Sometimes it takes years for the river to eat into the bank until it eats its way to the other side and creates the oxbow. When it is formed, a lot of things start happening. First, the current is cut off. This allows nutrients to fall to the bottom instead of being washed away. Rains wash in some topsoil, leaves fall and start to rot on the bottom, and in three or four years, you can have a pretty fertile piece of water. Algae blooms and plankton growth increase, which causes an increase in the numbers and size of baitfish. Aquatic vegetation, such as lily pads and cattails, can also grow here. These are all factors that will equal larger bass.

River lakes are probably the most difficult places to pattern bass. This is due partly to the fact that residential traits have slowly been phased out. Twenty-five years ago, I could go to an old stump next to a creek channel and catch a five-pound bass. Then I could do it again the following week. Instead, a sow bass roams the river channel and only moves up to that stump to lay eggs. What do you think her babies will be? That's right, they'll be roamers. They're going to inherit the behavior traits of their mother. Through genetics and fishing pressure, we now have roaming, schooling-type bass that are hard to figure out.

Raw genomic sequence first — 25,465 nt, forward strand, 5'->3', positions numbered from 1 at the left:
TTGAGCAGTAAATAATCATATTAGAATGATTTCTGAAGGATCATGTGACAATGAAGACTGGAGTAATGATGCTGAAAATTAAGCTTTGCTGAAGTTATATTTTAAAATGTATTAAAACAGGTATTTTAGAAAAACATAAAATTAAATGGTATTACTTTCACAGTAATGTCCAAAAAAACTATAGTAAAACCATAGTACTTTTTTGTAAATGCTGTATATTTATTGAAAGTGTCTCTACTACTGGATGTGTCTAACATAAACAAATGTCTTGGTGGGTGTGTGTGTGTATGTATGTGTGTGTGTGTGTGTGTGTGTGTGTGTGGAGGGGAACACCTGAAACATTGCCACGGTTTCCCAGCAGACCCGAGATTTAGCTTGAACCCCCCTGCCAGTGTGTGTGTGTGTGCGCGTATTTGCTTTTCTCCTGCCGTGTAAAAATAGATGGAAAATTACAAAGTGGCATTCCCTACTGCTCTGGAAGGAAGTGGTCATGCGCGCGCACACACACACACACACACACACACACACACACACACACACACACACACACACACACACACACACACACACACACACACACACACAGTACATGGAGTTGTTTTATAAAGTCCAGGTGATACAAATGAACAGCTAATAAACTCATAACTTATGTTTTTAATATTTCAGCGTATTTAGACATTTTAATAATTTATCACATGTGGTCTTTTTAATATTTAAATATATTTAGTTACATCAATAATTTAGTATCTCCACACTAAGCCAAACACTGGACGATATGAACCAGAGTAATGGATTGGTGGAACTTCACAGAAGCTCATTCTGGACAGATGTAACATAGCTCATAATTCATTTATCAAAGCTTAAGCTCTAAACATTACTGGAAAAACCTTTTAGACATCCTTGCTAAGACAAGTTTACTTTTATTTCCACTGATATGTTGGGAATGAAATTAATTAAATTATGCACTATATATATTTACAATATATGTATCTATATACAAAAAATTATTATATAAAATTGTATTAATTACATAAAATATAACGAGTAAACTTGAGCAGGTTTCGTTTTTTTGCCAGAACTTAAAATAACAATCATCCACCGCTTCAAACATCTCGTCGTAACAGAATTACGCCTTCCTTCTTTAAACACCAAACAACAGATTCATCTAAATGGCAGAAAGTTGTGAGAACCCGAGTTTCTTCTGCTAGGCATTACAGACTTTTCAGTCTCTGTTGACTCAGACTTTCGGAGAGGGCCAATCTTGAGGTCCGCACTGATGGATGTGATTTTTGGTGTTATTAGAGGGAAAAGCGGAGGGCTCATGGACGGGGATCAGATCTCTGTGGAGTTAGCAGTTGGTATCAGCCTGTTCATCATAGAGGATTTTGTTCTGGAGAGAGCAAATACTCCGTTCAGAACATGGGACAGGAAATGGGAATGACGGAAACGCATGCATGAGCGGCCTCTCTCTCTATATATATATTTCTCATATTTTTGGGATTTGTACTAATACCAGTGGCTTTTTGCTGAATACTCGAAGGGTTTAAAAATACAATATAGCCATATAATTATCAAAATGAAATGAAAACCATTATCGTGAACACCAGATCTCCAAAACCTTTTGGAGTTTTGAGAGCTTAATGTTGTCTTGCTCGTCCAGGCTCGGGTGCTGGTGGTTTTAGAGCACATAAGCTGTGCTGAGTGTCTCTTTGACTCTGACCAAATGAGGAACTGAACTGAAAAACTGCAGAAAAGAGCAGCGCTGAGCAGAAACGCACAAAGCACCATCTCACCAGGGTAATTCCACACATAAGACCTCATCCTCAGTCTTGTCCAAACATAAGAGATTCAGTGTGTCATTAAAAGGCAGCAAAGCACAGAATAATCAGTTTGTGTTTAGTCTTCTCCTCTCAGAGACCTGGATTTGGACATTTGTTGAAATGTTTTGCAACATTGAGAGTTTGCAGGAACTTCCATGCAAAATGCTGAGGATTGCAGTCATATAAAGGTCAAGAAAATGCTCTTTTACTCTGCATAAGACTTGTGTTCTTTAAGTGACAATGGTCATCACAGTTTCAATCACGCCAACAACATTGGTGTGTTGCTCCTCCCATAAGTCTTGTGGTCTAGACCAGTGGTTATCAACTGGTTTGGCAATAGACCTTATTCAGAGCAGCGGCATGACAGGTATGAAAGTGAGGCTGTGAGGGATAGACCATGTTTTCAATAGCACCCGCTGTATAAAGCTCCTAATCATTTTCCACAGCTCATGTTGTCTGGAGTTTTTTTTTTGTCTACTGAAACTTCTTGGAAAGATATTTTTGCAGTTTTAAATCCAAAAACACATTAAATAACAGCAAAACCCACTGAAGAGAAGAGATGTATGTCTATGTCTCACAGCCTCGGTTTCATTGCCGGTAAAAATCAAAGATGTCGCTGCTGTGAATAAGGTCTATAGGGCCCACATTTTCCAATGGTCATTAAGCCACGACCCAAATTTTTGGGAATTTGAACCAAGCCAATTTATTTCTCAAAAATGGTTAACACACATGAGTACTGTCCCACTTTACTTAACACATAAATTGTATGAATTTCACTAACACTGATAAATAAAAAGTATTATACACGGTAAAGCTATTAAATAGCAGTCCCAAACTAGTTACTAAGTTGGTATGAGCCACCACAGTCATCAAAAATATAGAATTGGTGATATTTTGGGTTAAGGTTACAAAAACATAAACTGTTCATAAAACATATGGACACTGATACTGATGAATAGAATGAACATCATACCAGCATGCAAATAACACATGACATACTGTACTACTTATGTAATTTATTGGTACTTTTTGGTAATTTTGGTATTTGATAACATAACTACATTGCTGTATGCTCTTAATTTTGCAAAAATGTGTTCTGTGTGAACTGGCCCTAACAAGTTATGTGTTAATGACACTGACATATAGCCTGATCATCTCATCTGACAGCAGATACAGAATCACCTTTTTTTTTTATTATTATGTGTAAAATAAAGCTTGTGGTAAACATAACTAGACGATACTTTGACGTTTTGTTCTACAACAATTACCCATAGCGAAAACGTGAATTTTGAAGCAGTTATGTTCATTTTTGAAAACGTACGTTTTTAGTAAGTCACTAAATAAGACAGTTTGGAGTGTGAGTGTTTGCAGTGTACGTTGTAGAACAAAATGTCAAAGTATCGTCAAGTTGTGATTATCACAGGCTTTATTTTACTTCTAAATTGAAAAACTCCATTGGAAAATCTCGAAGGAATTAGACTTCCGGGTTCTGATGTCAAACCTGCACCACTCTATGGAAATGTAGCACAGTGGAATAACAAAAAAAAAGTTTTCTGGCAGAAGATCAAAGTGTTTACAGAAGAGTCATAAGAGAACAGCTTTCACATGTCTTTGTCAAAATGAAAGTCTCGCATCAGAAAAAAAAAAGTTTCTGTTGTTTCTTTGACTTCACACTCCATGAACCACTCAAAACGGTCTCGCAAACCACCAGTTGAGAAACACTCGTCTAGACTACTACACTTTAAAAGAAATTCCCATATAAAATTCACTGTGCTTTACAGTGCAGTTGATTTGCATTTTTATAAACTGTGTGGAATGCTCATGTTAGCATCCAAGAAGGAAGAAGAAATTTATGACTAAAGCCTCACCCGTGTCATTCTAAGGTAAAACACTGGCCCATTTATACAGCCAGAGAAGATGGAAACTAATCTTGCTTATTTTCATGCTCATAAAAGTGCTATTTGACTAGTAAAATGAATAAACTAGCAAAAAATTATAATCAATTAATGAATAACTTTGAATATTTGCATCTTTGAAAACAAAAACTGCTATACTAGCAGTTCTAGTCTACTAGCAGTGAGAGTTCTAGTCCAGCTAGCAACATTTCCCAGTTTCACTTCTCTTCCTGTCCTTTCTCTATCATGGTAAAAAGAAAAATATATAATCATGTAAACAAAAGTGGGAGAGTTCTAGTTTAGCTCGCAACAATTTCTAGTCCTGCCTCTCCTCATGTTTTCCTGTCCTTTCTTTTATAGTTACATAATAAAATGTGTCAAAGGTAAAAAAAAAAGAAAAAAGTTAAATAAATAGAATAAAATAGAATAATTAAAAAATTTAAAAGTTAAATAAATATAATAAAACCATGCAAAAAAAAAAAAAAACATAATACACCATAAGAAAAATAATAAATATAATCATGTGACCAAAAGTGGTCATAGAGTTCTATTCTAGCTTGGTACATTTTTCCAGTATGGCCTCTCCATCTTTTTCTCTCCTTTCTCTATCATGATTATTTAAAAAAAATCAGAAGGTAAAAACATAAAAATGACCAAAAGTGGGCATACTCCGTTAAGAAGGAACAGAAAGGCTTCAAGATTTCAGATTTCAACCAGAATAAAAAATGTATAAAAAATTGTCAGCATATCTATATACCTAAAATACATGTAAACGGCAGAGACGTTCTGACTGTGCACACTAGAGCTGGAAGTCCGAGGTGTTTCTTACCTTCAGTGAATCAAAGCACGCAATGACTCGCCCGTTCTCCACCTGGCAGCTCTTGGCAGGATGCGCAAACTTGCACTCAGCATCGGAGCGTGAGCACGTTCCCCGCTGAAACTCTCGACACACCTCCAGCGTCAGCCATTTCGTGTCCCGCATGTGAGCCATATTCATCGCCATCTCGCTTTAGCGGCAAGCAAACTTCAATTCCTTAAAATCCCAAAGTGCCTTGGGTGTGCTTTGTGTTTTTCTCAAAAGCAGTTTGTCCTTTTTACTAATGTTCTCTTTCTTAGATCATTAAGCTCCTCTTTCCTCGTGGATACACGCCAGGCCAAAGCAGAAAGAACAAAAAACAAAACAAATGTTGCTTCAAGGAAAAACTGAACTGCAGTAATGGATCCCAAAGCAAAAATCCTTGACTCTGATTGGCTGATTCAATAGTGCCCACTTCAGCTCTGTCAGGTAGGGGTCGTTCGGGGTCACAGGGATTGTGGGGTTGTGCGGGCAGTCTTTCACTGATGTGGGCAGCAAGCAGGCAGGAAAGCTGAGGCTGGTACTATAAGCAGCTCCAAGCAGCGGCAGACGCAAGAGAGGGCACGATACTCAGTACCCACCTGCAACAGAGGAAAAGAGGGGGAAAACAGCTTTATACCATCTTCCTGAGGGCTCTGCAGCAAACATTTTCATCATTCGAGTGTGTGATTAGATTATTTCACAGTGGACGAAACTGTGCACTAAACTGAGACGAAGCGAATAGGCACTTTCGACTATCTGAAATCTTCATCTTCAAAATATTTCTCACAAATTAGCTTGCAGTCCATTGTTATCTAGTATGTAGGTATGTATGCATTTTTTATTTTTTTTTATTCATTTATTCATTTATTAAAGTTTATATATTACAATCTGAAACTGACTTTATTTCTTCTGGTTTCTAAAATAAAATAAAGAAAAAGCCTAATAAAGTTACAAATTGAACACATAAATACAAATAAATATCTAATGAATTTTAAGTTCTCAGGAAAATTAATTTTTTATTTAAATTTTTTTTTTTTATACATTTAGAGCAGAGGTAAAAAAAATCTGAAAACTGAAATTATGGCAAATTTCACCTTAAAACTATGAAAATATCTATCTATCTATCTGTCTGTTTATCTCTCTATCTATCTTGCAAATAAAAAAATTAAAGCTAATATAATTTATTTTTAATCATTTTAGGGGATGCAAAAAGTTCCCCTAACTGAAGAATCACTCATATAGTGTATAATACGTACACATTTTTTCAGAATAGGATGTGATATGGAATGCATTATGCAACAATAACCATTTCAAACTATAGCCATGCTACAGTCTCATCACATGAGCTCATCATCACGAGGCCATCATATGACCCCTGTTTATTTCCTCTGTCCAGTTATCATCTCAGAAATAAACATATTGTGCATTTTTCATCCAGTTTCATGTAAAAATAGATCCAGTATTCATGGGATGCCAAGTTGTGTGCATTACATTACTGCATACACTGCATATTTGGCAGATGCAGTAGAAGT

Bass that roam are following the bait. As shad swim along and feed on plankton, the bass follow. As the shad scatter when attacked, this adds to fish dispersal. It's a continual movement effect. This is precisely why, if you locate fish on Saturday, Sunday can roll around, and by 1:00 p.m., you decide that somebody has poisoned your spot at night. You decide they just aren't hitting today. But if that's the case, why did the team three-quarters of a mile up the bank weigh in 23 pounds? I'll tell you why. They caught fish out of the same school you found Saturday.

Most people don't realize how far a bass can travel in 24 hours. The simplest way to think of it is to compare it to your survival instincts. Forget you know about McDonald's and think about how far you would go to find food. Four or five miles wouldn't be anything; you could probably walk that in a couple of hours. I know this may sound silly, but it's the truth. We have very similar instincts to animals, but we have lost touch with some of ours because of modem society. They haven't. Sometimes you just have to think like they do to find and catch them.

Rivers are great places to fish and enjoy. Understanding rivers can help your fishing be more productive on lakes as well.

A river is like a good woman. You never stop discovering her. Every time you're around her, you catch little glimpses of beauty you never realized existed. Always remember to treat her like a lady.

Now, I think I'll kiss my good woman and go to the river. As always, keep a bait in the water.